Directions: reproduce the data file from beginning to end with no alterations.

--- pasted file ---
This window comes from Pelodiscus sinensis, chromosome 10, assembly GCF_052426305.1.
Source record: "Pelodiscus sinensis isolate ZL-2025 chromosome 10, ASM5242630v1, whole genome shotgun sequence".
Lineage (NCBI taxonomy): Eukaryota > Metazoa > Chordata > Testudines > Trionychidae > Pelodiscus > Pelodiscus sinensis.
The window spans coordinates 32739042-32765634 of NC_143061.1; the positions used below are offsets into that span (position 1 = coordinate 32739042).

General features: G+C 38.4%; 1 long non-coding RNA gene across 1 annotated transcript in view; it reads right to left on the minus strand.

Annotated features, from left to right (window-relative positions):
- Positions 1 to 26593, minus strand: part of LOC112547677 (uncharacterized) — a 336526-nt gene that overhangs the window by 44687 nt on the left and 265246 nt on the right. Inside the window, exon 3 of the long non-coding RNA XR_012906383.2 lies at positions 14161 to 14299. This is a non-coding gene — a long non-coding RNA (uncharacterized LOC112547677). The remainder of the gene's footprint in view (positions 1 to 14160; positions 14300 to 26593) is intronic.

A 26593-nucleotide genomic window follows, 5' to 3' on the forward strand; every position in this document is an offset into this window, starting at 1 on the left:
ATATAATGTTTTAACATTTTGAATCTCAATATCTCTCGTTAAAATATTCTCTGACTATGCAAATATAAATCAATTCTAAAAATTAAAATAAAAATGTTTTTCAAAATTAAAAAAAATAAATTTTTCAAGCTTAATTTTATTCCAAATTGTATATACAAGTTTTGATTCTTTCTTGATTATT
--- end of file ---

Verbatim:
This window comes from Pelodiscus sinensis, chromosome 10, assembly GCF_052426305.1.
Source record: "Pelodiscus sinensis isolate ZL-2025 chromosome 10, ASM5242630v1, whole genome shotgun sequence".
Lineage (NCBI taxonomy): Eukaryota > Metazoa > Chordata > Testudines > Trionychidae > Pelodiscus > Pelodiscus sinensis.
The window spans coordinates 32739042-32765634 of NC_143061.1; the positions used below are offsets into that span (position 1 = coordinate 32739042).

General features: G+C 38.4%; 1 long non-coding RNA gene across 1 annotated transcript in view; it reads right to left on the minus strand.

Annotated features, from left to right (window-relative positions):
- Positions 1 to 26593, minus strand: part of LOC112547677 (uncharacterized) — a 336526-nt gene that overhangs the window by 44687 nt on the left and 265246 nt on the right. Inside the window, exon 3 of the long non-coding RNA XR_012906383.2 lies at positions 14161 to 14299. This is a non-coding gene — a long non-coding RNA (uncharacterized LOC112547677). The remainder of the gene's footprint in view (positions 1 to 14160; positions 14300 to 26593) is intronic.

A 26593-nucleotide genomic window follows, 5' to 3' on the forward strand; every position in this document is an offset into this window, starting at 1 on the left:
ATATAATGTTTTAACATTTTGAATCTCAATATCTCTCGTTAAAATATTCTCTGACTATGCAAATATAAATCAATTCTAAAAATTAAAATAAAAATGTTTTTCAAAATTAAAAAAAATAAATTTTTCAAGCTTAATTTTATTCCAAATTGTATATACAAGTTTTGATTCTTTCTTGATTATT